In the end, Kurosawa’s lavish expenditure on reconstructing the monumental centrepiece to his tale, while hiring fire engines to souse it in perpetual rainfall, rendered such an explicit visual link between past and present unviable. Nevertheless, Stuart Galbraith IV in The Emperor and the Wolf: The Lives and Films of Akira Kurosawa and Toshiro Mifune points out that “Considering its small cast and three simple locations, Rashomon was not a cheap film, at least by Japanese standards.” Budgetary information about individual titles from this period are hard to come by, but Galbraith cites Rashomon as costing an estimated $140,000, a figure reported in The New York Times, 21 October 1951, in an article by Ray Falk entitled “Japan’s ‘Rash-Mon’ Rings the Bell”, which was about twice that usual for a Japanese studio film of the period. (The figure of $250,000 cited in many sources, equivalent to 90 million yen, seems highly unlikely given that the 125 million yen, approximately $350,000, that Kurosawa subsequently spent on Seven Samurai four years later made this film by far the most expensive domestic production up to this point).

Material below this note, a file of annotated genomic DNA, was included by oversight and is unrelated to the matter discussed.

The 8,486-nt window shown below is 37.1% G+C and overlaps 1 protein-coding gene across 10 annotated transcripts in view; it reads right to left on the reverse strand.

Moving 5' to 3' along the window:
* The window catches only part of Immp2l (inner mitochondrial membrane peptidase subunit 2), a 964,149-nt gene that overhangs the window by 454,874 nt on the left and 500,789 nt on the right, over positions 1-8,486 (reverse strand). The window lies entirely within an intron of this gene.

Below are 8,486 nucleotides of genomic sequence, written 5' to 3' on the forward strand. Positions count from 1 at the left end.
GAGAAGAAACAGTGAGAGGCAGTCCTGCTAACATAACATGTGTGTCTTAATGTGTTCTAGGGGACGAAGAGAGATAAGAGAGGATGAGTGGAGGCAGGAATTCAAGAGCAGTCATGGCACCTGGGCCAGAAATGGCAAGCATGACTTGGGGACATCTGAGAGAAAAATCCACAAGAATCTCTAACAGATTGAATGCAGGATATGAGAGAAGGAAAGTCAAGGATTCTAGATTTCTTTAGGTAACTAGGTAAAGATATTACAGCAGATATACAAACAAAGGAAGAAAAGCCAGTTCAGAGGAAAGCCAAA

With 11 films under his belt at this time, Kurosawa was far from either the local legend or the international master he would soon become, while Daiei, the studio that financed Rashomon and which had previously just produced one Kurosawa film, The Quiet Duel (1949), had little confidence in the project. As Kurosawa later recounted in his 1983 memoirs Something like an Autobiography, after the critical and commercial disaster of his next work, an adaptation of Dostoevsky’s The Idiot (1951) for Shochiku studios, Daiei withdrew their offer to produce another film by the director.